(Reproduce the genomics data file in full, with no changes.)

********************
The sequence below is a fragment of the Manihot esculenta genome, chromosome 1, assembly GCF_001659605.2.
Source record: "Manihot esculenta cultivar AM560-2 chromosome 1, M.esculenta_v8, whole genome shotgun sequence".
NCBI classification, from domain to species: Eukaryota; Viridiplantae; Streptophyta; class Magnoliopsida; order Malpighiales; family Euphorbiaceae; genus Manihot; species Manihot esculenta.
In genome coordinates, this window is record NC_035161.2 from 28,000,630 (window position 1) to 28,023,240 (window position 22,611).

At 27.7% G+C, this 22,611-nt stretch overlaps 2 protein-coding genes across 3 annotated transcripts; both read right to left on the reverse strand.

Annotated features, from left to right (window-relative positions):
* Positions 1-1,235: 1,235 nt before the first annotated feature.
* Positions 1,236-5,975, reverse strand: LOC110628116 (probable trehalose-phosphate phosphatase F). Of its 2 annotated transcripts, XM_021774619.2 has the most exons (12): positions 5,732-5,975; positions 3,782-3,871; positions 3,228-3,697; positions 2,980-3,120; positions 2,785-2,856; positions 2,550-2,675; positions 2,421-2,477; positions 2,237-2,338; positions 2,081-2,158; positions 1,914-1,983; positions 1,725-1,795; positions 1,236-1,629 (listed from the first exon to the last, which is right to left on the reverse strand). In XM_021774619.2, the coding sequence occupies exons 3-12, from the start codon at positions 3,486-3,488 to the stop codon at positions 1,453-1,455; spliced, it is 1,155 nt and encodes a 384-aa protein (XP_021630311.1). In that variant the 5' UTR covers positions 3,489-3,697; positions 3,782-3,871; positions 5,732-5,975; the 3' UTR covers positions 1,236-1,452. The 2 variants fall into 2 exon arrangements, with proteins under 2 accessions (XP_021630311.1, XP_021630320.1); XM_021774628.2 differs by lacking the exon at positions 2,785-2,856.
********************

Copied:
The sequence below is a fragment of the Manihot esculenta genome, chromosome 1, assembly GCF_001659605.2.
Source record: "Manihot esculenta cultivar AM560-2 chromosome 1, M.esculenta_v8, whole genome shotgun sequence".
NCBI classification, from domain to species: Eukaryota; Viridiplantae; Streptophyta; class Magnoliopsida; order Malpighiales; family Euphorbiaceae; genus Manihot; species Manihot esculenta.
In genome coordinates, this window is record NC_035161.2 from 28,000,630 (window position 1) to 28,023,240 (window position 22,611).

At 27.7% G+C, this 22,611-nt stretch overlaps 2 protein-coding genes across 3 annotated transcripts; both read right to left on the reverse strand.

Annotated features, from left to right (window-relative positions):
* Positions 1-1,235: 1,235 nt before the first annotated feature.
* Positions 1,236-5,975, reverse strand: LOC110628116 (probable trehalose-phosphate phosphatase F). Of its 2 annotated transcripts, XM_021774619.2 has the most exons (12): positions 5,732-5,975; positions 3,782-3,871; positions 3,228-3,697; positions 2,980-3,120; positions 2,785-2,856; positions 2,550-2,675; positions 2,421-2,477; positions 2,237-2,338; positions 2,081-2,158; positions 1,914-1,983; positions 1,725-1,795; positions 1,236-1,629 (listed from the first exon to the last, which is right to left on the reverse strand). In XM_021774619.2, the coding sequence occupies exons 3-12, from the start codon at positions 3,486-3,488 to the stop codon at positions 1,453-1,455; spliced, it is 1,155 nt and encodes a 384-aa protein (XP_021630311.1). In that variant the 5' UTR covers positions 3,489-3,697; positions 3,782-3,871; positions 5,732-5,975; the 3' UTR covers positions 1,236-1,452. The 2 variants fall into 2 exon arrangements, with proteins under 2 accessions (XP_021630311.1, XP_021630320.1); XM_021774628.2 differs by lacking the exon at positions 2,785-2,856.